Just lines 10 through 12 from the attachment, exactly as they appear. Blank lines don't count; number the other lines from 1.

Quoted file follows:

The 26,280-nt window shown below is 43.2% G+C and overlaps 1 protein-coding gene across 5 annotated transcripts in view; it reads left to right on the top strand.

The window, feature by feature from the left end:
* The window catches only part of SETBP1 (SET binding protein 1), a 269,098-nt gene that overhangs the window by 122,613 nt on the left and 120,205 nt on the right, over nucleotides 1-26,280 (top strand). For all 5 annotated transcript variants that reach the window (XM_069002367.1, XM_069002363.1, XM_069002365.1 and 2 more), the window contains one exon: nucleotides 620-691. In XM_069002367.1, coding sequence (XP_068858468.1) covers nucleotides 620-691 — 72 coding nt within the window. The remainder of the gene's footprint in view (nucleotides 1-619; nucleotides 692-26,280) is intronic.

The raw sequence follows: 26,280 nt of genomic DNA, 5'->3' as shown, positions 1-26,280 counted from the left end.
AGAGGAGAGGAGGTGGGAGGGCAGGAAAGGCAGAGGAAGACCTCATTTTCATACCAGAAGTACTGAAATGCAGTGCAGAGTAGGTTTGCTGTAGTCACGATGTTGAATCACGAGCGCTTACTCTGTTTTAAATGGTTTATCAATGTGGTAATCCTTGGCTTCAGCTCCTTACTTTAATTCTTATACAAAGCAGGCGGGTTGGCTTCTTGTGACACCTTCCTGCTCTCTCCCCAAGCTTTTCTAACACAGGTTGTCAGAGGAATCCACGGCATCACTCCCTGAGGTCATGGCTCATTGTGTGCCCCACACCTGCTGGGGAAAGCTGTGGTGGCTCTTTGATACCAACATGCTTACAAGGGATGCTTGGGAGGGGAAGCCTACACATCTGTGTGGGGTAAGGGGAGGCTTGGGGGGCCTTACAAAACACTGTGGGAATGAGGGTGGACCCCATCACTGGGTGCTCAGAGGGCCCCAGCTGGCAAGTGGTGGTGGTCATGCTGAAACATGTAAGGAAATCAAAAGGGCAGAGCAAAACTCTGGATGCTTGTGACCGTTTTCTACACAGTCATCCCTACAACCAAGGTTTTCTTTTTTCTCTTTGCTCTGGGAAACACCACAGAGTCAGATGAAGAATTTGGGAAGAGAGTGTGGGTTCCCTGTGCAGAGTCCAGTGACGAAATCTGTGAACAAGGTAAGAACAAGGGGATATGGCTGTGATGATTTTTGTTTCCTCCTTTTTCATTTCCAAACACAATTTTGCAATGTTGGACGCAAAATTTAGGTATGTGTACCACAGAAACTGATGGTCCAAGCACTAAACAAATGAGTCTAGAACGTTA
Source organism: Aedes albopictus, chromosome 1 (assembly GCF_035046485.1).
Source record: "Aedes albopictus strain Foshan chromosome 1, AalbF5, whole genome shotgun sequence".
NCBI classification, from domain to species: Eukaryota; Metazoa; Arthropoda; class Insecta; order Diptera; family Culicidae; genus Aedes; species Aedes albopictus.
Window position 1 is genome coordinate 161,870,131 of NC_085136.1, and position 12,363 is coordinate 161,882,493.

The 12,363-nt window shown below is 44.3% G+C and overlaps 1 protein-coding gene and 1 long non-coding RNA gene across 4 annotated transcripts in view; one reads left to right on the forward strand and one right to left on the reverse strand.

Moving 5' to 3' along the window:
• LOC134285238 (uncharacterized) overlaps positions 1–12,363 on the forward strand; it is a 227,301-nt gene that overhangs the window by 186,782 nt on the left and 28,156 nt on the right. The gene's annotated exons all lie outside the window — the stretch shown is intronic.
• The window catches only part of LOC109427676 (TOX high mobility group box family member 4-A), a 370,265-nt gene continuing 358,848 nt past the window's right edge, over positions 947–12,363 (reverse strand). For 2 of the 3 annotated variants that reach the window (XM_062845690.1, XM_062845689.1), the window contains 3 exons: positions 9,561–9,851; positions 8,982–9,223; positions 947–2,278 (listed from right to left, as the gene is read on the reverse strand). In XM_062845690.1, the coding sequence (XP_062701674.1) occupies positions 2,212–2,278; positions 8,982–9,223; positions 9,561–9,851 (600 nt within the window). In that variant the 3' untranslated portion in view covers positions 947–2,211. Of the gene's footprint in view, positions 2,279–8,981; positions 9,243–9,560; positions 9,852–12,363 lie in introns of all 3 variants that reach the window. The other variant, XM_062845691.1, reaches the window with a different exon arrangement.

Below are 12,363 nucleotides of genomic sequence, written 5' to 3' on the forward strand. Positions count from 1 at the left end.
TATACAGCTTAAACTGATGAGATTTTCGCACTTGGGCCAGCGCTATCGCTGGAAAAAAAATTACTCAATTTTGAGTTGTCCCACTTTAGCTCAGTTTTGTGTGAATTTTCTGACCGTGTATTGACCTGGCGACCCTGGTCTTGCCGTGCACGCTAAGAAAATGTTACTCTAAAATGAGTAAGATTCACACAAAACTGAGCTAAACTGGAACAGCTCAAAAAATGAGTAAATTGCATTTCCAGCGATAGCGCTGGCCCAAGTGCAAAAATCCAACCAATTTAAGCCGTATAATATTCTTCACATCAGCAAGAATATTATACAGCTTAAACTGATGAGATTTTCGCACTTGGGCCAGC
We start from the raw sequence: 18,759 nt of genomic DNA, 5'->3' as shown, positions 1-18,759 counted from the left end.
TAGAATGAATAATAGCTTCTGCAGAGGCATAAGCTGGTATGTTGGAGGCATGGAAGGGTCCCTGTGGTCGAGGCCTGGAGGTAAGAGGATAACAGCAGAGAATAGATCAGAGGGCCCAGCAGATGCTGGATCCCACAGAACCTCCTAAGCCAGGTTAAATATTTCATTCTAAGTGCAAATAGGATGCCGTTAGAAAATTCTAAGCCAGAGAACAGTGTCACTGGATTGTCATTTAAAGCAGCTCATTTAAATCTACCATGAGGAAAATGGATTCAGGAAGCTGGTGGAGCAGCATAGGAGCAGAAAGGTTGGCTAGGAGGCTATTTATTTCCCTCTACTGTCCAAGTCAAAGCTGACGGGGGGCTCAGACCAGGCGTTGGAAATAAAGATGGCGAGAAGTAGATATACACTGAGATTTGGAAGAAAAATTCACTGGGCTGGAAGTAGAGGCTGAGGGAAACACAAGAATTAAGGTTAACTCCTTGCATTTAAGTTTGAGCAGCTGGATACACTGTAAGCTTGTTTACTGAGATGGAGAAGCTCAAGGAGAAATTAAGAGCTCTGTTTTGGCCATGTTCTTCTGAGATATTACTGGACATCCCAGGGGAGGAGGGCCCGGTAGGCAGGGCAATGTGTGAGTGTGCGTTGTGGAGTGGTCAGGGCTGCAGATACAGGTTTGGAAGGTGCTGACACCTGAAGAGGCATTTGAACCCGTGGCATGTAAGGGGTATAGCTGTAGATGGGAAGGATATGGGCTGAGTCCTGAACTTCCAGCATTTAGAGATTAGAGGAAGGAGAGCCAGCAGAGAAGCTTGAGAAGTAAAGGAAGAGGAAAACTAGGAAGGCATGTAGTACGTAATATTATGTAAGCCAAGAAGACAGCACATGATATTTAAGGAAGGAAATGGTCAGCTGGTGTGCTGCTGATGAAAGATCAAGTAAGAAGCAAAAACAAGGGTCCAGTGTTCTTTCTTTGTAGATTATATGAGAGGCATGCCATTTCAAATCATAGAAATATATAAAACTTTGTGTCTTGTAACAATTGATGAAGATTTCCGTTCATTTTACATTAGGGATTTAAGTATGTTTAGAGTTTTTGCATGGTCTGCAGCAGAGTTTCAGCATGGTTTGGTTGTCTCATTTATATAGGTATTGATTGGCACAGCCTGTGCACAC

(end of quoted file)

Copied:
The 12,363-nt window shown below is 44.3% G+C and overlaps 1 protein-coding gene and 1 long non-coding RNA gene across 4 annotated transcripts in view; one reads left to right on the forward strand and one right to left on the reverse strand.

Moving 5' to 3' along the window:
• LOC134285238 (uncharacterized) overlaps positions 1–12,363 on the forward strand; it is a 227,301-nt gene that overhangs the window by 186,782 nt on the left and 28,156 nt on the right. The gene's annotated exons all lie outside the window — the stretch shown is intronic.